The physical model considered in this section is shown in Figure 1. An interfacial crack of length and a wedge-shaped crack whose angle is lie along a part of the interface between two 1D hexagonal piezoelectric QCs materials. We suppose that the interface is perfectly bonded along axis when . A screw dislocation of Burgers vector is located at the point in material 1 and the dislocation line is perpendicular to the plane. The crack surfaces are considered traction-free and no electric charge.

The problem considered is an antiplane elastic deformation problem. The nonzero field quantities , and , , should satisfy the following basic equations [12]:

constitutive equationsgeometry equations equilibrium equations (if the body force is neglected)where a comma represents partial differentiation and the repeated indices denote summation; , , and are the stresses, strains, and displacement of the phonon field, respectively, with ; , , and are the stresses, strains, and displacement of the phason field, respectively; , , and represent the electric displacements, electric fields and electric potential, respectively; , , and denote the phonon elastic, phason elastic, and phonon-phason coupling constants, respectively; , are the piezoelectric constants in the phonon field and phason field, respectively; denotes the dielectric permittivity.

Substituting (1) and (2) into (3), the governing equations are obtained as follows: where , is the two-dimensional Laplace operator andis the material constants matrix.

By using the properties of analytic function, in view of (4), one obtains where Im represents the imaginary part of an analytic function.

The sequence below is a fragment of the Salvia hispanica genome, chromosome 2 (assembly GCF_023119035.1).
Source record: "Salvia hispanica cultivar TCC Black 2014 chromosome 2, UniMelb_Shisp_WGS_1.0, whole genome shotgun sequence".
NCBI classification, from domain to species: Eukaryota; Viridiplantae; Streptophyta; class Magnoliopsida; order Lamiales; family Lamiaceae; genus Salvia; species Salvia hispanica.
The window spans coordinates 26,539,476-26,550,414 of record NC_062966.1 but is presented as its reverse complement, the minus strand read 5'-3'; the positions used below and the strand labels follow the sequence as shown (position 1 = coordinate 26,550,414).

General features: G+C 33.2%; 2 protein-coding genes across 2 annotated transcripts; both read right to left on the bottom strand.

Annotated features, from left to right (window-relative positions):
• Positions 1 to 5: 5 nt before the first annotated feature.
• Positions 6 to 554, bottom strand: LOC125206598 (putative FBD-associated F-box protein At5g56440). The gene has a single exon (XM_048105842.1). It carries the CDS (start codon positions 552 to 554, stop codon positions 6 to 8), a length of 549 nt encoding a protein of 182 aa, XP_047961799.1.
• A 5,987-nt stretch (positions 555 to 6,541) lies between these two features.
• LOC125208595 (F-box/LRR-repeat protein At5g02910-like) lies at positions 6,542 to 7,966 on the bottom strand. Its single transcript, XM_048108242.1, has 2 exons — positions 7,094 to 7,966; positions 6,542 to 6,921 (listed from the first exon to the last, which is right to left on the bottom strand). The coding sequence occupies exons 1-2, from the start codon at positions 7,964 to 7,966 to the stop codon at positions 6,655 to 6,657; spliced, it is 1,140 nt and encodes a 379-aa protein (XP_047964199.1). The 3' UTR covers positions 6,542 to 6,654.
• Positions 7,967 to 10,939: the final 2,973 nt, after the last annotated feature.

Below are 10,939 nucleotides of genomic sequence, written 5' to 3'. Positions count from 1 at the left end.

Introducing the generalized strains , and the generalized stresses , , we have the following relationships:where the superscript prime denotes the derivative with respect to the argument.

By (7), the resultant force and the normal component of the electric displacement along any arc can be represented aswhere Re indicates the real part of an analytical function.

The boundary conditions of the present problem can be expressed as follows: in which all quantities with superscripts represent material 1 and material 2, respectively. The following main task is to determine the unknown functions satisfying the boundary conditions.

3. Solution to the Problem

Introduce a conformal mapping function as [15]which transforms the infinite plane which consists of material 1 and material 2 in the plane into the upper and lower quarter planes in the plane and the point in the plane into the point in the plane.

By (10), (11), and (12), we have

Assume that the unknown functions in the plane can be expressed aswhere represent the functions of a screw dislocation in an infinite bimaterial, while are the functions corresponding to the perturbed fields due to the free boundary .

We first consider a screw dislocation in a infinite 1D hexagonal piezoelectric QCs bimaterial. In this case, the functions , which satisfy the conditions (9) and (14), are assumed as where is connected to the unperturbed field and it is analytic apart from point in the complex plane and is related to the perturbed fields in the material .

By (9), is given as

Inserting (6) and (8) into (14), we have

Using (17), (18), and (19), analytical extension techniques [16], and noting holds along the real axis, we have where the overbar is the conjugate of a complex function, is a unit matrix, and matrix is

By (8), (15), and (16), noting holds along the imaginary axis, one can obtain

Substituting (20) and (22) into (16) and by (13), the functions in the plane are obtained as